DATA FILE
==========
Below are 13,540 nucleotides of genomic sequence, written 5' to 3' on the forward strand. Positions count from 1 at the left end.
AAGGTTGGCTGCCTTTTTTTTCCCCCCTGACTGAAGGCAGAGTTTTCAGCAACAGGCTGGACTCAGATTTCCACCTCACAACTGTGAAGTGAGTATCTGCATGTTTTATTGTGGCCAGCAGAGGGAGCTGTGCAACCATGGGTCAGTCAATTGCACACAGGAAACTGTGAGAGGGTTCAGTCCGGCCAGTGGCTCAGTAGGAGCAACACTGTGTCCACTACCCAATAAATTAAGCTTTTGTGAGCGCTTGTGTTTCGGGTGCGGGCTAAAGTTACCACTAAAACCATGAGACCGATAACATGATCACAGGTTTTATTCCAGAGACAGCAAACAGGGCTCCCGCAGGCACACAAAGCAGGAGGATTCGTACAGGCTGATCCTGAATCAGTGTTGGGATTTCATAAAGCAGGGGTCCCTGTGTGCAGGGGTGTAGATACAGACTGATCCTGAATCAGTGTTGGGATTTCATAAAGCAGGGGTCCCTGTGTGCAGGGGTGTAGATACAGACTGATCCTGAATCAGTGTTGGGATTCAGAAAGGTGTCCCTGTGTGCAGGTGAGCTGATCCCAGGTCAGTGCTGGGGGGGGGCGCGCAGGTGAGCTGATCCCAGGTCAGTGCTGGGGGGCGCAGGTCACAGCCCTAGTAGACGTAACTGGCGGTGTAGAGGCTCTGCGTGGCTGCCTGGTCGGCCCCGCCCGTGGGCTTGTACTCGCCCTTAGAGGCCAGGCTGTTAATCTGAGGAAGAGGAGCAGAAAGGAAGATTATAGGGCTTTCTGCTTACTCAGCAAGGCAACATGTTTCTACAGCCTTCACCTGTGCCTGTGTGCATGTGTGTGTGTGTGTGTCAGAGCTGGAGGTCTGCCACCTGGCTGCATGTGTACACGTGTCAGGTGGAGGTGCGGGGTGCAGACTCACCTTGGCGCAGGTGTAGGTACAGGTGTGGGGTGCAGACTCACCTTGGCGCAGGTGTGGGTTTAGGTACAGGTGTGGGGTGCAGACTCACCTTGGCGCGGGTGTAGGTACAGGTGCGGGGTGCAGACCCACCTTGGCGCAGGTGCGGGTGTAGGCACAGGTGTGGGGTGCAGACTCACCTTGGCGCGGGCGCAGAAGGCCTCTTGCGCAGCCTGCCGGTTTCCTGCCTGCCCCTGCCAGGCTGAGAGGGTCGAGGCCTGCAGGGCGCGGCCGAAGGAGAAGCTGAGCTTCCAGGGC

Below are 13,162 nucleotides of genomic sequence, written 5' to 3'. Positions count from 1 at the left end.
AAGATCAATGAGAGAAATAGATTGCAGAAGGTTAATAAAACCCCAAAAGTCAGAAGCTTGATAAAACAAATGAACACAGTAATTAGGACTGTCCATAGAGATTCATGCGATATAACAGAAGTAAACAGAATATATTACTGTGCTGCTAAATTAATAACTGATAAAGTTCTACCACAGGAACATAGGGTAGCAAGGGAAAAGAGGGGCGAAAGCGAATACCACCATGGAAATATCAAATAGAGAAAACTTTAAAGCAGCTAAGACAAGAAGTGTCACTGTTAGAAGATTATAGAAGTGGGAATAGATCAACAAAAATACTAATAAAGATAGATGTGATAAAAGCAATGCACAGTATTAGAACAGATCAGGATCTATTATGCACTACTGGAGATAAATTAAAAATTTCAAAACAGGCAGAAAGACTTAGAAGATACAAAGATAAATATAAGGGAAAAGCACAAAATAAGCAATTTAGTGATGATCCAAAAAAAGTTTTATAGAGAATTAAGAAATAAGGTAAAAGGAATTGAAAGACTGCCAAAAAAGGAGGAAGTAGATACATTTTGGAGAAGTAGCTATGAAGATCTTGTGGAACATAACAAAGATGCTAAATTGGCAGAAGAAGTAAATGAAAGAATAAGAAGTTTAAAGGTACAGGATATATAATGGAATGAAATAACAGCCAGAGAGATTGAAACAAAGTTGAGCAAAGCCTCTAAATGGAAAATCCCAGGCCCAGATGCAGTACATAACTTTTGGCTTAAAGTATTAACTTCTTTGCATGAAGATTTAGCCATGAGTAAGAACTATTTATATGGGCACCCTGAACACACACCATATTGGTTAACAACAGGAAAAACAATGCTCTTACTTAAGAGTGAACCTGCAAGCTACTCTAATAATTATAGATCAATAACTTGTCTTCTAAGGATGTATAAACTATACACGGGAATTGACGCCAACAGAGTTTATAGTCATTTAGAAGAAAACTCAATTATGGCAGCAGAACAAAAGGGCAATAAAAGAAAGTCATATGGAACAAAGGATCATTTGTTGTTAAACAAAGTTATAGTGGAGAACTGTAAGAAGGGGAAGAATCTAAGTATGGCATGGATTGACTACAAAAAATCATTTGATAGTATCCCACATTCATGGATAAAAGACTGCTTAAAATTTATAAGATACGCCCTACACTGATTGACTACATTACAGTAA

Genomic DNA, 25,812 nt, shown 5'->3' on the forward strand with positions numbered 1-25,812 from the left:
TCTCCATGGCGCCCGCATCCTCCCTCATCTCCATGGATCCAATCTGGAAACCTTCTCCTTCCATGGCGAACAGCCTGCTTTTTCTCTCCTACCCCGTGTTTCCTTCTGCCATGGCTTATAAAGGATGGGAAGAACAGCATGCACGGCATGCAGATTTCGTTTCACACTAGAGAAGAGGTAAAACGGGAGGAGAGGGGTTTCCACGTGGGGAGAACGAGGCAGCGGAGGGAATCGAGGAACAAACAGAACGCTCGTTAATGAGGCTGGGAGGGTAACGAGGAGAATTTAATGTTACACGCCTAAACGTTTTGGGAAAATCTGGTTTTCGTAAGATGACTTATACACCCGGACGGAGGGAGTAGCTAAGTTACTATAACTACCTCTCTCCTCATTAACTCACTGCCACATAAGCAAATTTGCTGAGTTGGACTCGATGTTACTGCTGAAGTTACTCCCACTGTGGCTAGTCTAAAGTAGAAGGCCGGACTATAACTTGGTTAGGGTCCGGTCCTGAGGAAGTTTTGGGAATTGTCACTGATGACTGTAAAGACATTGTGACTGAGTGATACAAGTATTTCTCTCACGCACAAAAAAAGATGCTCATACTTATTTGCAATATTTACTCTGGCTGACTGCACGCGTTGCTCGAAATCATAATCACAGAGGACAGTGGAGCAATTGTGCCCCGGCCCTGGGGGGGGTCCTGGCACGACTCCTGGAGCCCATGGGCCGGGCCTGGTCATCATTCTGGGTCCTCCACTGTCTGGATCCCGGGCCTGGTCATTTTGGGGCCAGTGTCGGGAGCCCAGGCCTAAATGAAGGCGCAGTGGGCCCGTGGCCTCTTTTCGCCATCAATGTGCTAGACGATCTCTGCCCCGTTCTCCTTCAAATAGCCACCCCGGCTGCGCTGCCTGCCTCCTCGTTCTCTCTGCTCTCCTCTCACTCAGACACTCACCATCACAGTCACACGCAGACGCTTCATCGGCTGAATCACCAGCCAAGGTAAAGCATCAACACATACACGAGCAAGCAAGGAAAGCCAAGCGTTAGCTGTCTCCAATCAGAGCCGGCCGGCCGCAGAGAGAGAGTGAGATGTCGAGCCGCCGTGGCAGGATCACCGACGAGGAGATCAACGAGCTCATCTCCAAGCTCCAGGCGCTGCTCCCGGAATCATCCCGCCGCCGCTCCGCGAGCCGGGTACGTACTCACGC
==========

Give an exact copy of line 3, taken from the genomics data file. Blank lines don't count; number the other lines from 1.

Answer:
Below are 13,162 nucleotides of genomic sequence, written 5' to 3'. Positions count from 1 at the left end.